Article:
Georgetown law student Sandra Fluke was prevented from speaking at a Congressional hearing about the Obama administration’s contraception policy on February 16, and she has since been an object of controversy — blasted by conservatives, while supported by women’s rights activists and liberals. While Fluke did end up speaking at a Democratic hearing about the matter, her critics have grown louder over the past few weeks, while her supporters have galvanized in solidarity.
This week, conservative pundit Rush Limbaugh took the criticism beyond Fluke herself and extended it to all of Georgetown’s fine women. After a fresh tirade against Fluke, where Limbaugh called her a “slut” who “wants to be paid to have sex,” Limbaugh offered to pay for Fluke’s contraception — in the form of aspirin to be stuck in between her knees. He then extended the offer to the entire university:
“A Georgetown coed told Nancy Pelosi’s hearing that the women in her law school program are having so much sex they’re going broke, so you and I should have to pay for their birth control. So what would you call that? I called it what it is. So, I’m offering a compromise today: I will buy all of the women at Georgetown University as much aspirin to put between their knees as they want.”
For her part, Fluke responded in defense of our beloved Georgetown:
“I thank the thousands of women and men, including members of Congress, Georgetown University students and faculty, and total strangers of all political stripes across the country who have offered kind words and support following recent egregious personal attacks.”
To see for yourself, check out Limbaugh’s offer and responses to his comments. Personally, I say buy all the aspirin you want (but, please, don’t stick it between your knees) and send the receipts to Limbaugh’s office.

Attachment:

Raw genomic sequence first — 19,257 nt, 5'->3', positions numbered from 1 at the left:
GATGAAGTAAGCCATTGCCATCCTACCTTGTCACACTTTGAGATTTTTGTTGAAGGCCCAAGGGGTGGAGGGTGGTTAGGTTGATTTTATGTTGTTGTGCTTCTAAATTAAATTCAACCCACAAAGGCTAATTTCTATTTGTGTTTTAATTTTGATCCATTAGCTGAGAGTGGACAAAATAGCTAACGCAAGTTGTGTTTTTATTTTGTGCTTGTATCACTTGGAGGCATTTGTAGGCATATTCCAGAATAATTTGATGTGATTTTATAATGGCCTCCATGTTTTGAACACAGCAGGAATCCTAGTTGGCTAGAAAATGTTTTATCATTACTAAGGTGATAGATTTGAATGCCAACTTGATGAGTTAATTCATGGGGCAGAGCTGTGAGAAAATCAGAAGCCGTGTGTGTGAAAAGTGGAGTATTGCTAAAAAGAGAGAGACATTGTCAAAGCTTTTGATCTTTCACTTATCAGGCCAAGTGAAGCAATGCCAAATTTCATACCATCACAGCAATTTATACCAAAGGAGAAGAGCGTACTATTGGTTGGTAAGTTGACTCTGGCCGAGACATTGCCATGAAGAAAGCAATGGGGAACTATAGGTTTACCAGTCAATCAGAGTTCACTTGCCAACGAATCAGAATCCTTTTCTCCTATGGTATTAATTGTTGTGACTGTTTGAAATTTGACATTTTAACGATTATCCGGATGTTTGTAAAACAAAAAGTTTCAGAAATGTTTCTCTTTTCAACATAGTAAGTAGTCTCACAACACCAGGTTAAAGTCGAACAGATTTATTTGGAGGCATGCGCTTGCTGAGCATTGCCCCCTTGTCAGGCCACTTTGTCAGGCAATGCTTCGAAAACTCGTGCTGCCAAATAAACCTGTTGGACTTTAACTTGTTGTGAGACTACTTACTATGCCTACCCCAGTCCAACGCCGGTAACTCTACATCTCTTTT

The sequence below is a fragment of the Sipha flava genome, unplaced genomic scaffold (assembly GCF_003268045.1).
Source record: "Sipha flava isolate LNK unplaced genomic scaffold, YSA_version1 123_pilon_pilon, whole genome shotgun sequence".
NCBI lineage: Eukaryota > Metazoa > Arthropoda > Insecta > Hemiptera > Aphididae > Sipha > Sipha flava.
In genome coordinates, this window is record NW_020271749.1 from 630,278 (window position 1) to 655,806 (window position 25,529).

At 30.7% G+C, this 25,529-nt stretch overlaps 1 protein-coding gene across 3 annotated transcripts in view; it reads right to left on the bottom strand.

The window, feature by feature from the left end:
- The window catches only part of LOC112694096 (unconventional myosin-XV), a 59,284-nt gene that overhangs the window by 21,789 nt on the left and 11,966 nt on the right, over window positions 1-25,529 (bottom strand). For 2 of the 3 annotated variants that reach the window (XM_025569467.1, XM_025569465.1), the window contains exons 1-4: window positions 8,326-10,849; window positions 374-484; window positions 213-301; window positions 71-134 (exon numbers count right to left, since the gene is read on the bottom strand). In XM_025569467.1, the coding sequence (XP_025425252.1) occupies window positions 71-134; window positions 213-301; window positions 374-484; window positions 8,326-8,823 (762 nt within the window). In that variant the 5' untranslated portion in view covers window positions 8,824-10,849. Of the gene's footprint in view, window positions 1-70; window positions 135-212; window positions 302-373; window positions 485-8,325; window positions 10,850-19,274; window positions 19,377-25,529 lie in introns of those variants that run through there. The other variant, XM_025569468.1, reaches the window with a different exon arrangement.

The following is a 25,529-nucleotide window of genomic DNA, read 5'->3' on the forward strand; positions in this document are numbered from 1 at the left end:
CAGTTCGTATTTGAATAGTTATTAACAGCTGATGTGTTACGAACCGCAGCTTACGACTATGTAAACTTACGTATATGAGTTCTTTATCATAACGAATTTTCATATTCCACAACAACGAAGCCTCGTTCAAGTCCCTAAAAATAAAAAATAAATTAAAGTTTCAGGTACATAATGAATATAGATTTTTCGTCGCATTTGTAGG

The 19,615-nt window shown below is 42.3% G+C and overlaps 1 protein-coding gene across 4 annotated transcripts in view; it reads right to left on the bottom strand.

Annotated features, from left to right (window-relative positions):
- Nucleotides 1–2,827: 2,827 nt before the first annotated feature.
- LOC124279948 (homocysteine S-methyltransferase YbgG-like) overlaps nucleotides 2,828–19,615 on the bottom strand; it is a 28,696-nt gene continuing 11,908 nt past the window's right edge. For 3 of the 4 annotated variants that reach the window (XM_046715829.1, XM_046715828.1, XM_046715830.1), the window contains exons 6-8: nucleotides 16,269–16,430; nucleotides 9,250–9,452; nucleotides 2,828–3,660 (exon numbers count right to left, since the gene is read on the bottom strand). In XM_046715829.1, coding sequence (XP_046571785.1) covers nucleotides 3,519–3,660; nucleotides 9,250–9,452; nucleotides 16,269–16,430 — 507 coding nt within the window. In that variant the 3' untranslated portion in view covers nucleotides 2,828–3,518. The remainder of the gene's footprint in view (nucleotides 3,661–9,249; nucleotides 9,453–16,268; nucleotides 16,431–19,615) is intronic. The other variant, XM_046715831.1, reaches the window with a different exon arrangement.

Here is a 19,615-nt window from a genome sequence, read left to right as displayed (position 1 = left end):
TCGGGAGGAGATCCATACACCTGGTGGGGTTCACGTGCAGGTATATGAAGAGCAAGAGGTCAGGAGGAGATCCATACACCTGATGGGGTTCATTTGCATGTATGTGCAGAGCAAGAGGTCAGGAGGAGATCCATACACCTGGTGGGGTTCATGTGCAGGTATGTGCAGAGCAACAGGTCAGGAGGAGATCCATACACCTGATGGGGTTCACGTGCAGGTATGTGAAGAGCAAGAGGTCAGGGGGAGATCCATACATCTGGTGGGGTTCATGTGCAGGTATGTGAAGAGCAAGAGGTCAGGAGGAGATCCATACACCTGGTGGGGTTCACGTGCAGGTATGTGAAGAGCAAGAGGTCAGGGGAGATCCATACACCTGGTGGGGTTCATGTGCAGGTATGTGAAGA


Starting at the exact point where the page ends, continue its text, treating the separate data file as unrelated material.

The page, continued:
Update, 2/2/12 3:49 p.m.: The Hoya talked to Fluke about Limbaugh’s comments; see her response here. President DeGioia also released a statement in response to the situation, which can be found after the jump.
President DeGioia’s email to the Georgetown community:
March 2, 2012
Dear Members of the Georgetown Community:
There is a legitimate question of public policy before our nation today. In the effort to address the problem of the nearly fifty million Americans who lack health insurance, our lawmakers enacted legislation that seeks to increase access to health care. In recent weeks, a question regarding the breadth of services that will be covered has focused significant public attention on the issue of contraceptive coverage. Many, including the United States Conference of Catholic Bishops, have offered important perspectives on this issue.
In recent days, a law student of Georgetown, Sandra Fluke, offered her testimony regarding the proposed regulations by the Department of Health and Human Services before a group of members of Congress. She was respectful, sincere, and spoke with conviction. She provided a model of civil discourse. This expression of conscience was in the tradition of the deepest values we share as a people. One need not agree with her substantive position to support her right to respectful free expression. And yet, some of those who disagreed with her position – including Rush Limbaugh and commentators throughout the blogosphere and in various other media channels – responded with behavior that can only be described as misogynistic, vitriolic, and a misrepresentation of the position of our student.
In our vibrant and diverse society, there always are important differences that need to be debated, with strong and legitimate beliefs held on all sides of challenging issues. The greatest contribution of the American project is the recognition that together, we can rely on civil discourse to engage the tensions that characterize these difficult issues, and work towards resolutions that balance deeply held and different perspectives. We have learned through painful experience that we must respect one another and we acknowledge that the best way to confront our differences is through constructive public debate. At times, the exercise of one person’s freedom may conflict with another’s. As Americans, we accept that the only answer to our differences is further engagement.
In an earlier time, St. Augustine captured the sense of what is required in civil discourse: “Let us, on both sides, lay aside all arrogance. Let us not, on either side, claim that we have already discovered the truth. Let us seek it together as something which is known to neither of us. For then only may we seek it, lovingly and tranquilly, if there be no bold presumption that it is already discovered and possessed.”
If we, instead, allow coarseness, anger – even hatred – to stand for civil discourse in America, we violate the sacred trust that has been handed down through the generations beginning with our Founders. The values that hold us together as a people require nothing less than eternal vigilance. This is our moment to stand for the values of civility in our engagement with one another.
John J. DeGioia